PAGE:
TechUK has released a new report, urging UK politicians to recognise the critical significance of international talent in driving success for a Global Britain.
The ‘Global Tech Talent Powering Global Britain’ report found that the UK’s digital sectors account for 16 percent of Gross Value Added (GVA), 24 percent of total UK exports and three million jobs. From the three million, 18 percent are foreign-born of which one third is from the EU.
UK’s tech sector is believed to face what TechUK refers to as a ‘triple hit’, based on its ability to recruit and retain talent. This is because the UK’s domestic digital skills pipeline still struggles to meet the growing demand.
There is also significant uncertainty on access to EU talent, and following Brexit new restrictions to hiring non-EEA workers could further hinder the industry from April 2017.
The report also urges the UK Government to commit to avoiding a “Tech Talent Cliff-edge,” to ensure that European talent already in the UK stays in the UK.
Between the years 2009-2015, 45 percent of net employment growth in the digital sectors was accounted for by foreign-born workers.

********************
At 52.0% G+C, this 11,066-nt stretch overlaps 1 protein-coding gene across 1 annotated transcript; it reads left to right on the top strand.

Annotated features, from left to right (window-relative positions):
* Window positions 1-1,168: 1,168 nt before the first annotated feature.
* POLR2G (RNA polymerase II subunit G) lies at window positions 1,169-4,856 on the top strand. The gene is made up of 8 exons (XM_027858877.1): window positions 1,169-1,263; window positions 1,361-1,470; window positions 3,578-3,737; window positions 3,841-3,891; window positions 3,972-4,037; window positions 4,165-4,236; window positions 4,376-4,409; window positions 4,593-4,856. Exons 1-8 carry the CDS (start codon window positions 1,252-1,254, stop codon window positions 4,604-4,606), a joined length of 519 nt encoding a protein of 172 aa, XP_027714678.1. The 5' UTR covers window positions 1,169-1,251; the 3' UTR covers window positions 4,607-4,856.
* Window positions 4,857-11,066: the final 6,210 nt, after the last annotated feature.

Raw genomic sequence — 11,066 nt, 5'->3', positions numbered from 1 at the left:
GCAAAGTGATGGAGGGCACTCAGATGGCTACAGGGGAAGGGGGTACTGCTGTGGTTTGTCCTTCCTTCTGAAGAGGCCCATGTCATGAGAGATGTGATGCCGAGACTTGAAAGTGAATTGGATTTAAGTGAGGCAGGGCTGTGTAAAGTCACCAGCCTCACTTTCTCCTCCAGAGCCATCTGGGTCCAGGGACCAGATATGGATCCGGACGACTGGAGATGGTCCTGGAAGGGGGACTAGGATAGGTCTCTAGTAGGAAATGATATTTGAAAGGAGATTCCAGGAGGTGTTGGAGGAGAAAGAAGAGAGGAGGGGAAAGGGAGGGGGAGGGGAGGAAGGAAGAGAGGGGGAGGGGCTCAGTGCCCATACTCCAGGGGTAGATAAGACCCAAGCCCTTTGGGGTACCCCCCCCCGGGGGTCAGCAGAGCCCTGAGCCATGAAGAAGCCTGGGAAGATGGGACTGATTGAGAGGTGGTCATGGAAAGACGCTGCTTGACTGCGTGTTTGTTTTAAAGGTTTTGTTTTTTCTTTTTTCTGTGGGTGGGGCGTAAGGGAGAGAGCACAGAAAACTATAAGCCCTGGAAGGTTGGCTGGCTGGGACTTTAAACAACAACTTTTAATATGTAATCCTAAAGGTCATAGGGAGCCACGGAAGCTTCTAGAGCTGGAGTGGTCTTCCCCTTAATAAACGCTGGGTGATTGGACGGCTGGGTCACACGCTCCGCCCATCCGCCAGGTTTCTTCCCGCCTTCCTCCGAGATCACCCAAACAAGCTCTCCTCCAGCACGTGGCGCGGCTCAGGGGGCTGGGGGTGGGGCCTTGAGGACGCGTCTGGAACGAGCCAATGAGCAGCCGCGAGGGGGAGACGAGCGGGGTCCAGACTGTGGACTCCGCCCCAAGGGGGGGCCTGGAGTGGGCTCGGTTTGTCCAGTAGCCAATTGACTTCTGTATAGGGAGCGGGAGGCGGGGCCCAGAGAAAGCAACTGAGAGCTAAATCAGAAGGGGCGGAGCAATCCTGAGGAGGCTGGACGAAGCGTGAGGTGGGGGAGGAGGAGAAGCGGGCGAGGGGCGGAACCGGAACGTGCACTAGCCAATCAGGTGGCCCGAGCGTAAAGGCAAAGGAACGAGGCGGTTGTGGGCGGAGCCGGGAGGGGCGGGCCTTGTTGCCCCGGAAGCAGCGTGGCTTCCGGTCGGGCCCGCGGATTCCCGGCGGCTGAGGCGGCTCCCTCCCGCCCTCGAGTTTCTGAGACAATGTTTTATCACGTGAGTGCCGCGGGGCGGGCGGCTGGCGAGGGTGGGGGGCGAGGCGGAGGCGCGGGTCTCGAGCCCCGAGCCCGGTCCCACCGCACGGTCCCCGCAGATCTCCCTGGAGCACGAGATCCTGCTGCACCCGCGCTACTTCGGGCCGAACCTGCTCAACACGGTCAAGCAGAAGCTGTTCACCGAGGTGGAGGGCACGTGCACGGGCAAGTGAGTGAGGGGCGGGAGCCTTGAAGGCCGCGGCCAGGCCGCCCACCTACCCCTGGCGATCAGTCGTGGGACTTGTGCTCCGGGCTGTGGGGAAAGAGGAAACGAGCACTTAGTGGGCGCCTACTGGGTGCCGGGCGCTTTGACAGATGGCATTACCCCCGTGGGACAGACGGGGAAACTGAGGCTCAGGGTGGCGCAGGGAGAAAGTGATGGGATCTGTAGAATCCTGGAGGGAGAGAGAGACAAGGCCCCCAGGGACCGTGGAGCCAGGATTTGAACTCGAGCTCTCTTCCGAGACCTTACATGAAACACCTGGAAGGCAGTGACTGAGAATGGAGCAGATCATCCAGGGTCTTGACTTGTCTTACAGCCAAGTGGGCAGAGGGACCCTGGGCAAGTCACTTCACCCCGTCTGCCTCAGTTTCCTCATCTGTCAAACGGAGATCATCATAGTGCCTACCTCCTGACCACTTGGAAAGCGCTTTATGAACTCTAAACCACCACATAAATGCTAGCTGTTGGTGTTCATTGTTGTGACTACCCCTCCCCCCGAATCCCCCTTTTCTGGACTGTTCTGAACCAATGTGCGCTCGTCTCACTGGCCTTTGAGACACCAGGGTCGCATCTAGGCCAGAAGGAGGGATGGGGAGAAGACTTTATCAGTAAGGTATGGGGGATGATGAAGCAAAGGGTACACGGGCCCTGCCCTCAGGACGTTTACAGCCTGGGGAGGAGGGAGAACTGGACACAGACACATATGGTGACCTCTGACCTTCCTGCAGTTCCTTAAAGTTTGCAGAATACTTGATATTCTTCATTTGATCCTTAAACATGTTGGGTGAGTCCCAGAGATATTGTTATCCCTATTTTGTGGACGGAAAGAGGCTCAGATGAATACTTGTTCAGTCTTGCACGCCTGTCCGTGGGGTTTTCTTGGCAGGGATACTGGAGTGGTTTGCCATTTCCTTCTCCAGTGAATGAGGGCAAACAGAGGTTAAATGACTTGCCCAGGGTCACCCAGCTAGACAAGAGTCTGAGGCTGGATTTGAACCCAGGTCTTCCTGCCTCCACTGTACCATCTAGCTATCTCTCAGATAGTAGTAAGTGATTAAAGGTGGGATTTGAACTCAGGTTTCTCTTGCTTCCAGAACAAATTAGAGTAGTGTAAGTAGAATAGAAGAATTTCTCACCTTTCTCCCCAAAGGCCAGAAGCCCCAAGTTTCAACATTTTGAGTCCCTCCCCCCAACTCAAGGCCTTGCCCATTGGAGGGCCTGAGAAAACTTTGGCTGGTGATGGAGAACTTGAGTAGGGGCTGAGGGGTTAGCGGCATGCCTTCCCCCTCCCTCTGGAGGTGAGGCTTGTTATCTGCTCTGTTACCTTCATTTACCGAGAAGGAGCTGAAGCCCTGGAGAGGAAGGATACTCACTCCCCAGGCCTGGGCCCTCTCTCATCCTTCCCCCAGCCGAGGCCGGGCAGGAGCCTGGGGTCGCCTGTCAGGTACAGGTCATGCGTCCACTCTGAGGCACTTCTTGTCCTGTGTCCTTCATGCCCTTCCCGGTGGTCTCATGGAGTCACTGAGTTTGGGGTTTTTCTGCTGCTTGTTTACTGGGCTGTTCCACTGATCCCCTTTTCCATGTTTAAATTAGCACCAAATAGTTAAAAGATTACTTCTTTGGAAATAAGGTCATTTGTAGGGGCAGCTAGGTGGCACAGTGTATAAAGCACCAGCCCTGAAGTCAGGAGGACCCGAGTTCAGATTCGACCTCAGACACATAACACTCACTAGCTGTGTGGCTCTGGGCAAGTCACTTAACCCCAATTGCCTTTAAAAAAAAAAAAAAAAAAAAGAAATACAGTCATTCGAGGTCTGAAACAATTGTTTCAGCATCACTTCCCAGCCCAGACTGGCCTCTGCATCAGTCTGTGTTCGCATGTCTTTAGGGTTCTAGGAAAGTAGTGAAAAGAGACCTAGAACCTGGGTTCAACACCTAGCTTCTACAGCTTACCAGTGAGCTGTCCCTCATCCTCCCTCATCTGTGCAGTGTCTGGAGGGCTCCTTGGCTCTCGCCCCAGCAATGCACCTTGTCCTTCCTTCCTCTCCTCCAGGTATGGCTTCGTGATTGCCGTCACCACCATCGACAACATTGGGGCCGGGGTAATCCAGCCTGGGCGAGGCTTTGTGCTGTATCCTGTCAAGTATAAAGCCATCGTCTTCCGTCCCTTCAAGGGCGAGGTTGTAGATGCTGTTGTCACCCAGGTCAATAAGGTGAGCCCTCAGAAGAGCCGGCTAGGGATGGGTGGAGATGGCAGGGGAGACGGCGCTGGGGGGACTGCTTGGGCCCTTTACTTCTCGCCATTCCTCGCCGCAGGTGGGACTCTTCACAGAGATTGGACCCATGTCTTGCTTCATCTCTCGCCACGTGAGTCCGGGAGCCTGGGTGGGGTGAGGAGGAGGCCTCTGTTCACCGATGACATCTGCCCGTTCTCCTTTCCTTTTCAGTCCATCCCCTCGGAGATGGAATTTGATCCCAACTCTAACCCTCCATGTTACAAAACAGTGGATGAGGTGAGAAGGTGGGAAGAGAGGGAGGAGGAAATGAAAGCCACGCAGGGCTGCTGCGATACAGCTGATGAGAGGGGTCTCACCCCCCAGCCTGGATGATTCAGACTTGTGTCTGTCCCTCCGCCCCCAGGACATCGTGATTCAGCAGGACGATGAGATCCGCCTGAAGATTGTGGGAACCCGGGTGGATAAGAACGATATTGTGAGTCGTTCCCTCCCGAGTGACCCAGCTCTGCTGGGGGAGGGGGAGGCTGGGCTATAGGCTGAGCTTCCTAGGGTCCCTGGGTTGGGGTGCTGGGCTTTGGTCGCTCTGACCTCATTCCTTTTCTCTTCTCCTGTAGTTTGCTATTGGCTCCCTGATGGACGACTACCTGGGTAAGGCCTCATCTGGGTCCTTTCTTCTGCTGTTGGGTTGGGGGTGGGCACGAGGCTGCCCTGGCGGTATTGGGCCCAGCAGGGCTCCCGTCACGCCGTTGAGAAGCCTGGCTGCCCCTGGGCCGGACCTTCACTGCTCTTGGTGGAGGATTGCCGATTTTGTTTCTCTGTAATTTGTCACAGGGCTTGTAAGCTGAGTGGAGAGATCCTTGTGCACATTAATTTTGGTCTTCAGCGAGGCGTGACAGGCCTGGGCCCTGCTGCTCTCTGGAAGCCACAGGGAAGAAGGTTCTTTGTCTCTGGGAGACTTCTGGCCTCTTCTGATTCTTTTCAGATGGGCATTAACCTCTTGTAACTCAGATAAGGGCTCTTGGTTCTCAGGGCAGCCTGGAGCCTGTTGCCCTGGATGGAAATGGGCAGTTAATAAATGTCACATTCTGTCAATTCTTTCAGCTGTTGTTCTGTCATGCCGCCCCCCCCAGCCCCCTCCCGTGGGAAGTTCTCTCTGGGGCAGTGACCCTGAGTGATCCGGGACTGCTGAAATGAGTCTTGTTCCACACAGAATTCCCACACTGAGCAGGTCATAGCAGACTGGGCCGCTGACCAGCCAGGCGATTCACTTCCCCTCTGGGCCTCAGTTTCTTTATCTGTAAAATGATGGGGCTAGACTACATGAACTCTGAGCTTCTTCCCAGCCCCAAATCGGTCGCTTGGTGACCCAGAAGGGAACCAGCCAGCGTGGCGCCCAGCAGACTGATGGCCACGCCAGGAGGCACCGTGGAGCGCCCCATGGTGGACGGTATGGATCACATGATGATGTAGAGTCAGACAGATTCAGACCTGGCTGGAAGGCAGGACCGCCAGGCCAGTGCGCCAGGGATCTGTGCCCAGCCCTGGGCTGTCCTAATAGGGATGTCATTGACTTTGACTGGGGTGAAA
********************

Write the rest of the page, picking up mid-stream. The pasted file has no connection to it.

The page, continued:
The recent triggering of Article 50 has been a cause for concern for tech companies, who face an abrupt termination of access to EU digital talent if no deal is reached.
Charlotte Holloway, Policy Director, TechUK said: “The UK’s tech success over the last decade has been built on access to global tech talent, from successful entrepreneurs who start companies here, to skilled workers in data, cyber and software, through to specialists in our universities driving innovation and commercial spinouts. UK tech must continue to be underpinned by talent that is attracted to and able to work in the UK.”
The report also calls on the Government to reform the non-EEA migration rules to alleviate shortages faced by companies, and harness digital technologies to ensure a smooth transition in a changing environment for immigration policy.
This means combining these recommendations to create a data-driven immigration system that is calibrated to the real-time needs of the economy, which will not only benefit high-growth industries like tech but also rebuild public trust in controlled immigration fit for Global Britain.
Holloway said: “The Government has repeatedly voiced support for tech in its recent Industrial Strategy and Digital Strategy.
“Now that Article 50 has been triggered, it’s time to back up that approach with concrete details on how the sector will be able to access the talent it needs. The recommendations laid out today will be key in designing a thriving talent environment fit for Global Britain.”